As Bialystock, English is a powerhouse, hurling himself around the stage. You’ll never see a funnier heart attack. His number about betrayal treats us to a manic, potted recap of the entire show that is a wonder and a joy to behold.

Jason Manford surprises with his characterisation of the tightly wound Bloom and his singing voice. I come away thoroughly impressed; he should do more musical theatre.

As the flamboyant director Roger De Bris, David Bedella is utterly fabulous, camper than all your Christmases come at once, twinkling and striking poses. De Bris’s portrayal of the Fuhrer is an absolute hoot – Brooks is big on mocking Hitler and the Nazis as a strong weapon against Fascism. If we make fun of tyrants we diminish their power. If we hold them up for lampoonery, we undermine their position. The show-within-the show, Springtime For Hitler is a lot of fun. Glittering swastikas and chorines dressed as Panzer tanks are just the icing on the cake of this festival of bad taste.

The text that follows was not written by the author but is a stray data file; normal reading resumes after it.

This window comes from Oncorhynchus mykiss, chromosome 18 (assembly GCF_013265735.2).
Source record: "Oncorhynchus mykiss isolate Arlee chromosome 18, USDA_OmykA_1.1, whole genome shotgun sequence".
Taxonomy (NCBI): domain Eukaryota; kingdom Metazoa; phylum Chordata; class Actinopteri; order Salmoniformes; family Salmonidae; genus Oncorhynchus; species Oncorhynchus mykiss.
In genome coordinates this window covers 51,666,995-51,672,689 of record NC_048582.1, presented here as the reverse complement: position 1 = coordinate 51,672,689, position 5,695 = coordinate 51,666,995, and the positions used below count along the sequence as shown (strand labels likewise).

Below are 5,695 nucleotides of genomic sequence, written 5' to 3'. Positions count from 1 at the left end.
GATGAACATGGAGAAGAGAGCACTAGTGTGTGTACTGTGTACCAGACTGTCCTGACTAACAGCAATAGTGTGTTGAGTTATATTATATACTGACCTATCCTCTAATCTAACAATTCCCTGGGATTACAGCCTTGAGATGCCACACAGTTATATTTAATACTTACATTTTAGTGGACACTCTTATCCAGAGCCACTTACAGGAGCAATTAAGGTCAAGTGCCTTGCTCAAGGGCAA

As crazed playwright Franz Liebkind, our most surreal stand-up Ross Noble makes his musical theatre debut in a high-energy performance that is as hilarious as it is scary. Wildly staring, shouting and stomping, Liebkind is the swivel-eyed right wing lunatic of today, rewriting the past, bullying others into his point of view – the kind of person that deserves only ridicule. Noble is superbly committed to this larger-than-life caricature and I would love to see him tackle other, perhaps subtler roles.

Tiffany Graves’s vowel-mangling Swedish actress, dancer and receptionist Ulla wrings comedy out of every pout, wiggle and demonstration of the splits. What’s funny is the men’s reactions in a comic tradition that goes back to the Ancient Greeks where human foibles, like lust (and greed) are held up for derision.

There is energetic support from a lively and versatile chorus. The laughs keep coming but there is also, in true musical style, a moment of emotional revelation and a happy ending. Brooks celebrates the genre while poking fun. The result is an unalloyed delight.

Jason Manford and Cory English producing the goods (Photo: Manuel Harlan)

Jason Manford and Cory English producing the goods (Photo: Manuel Harlan)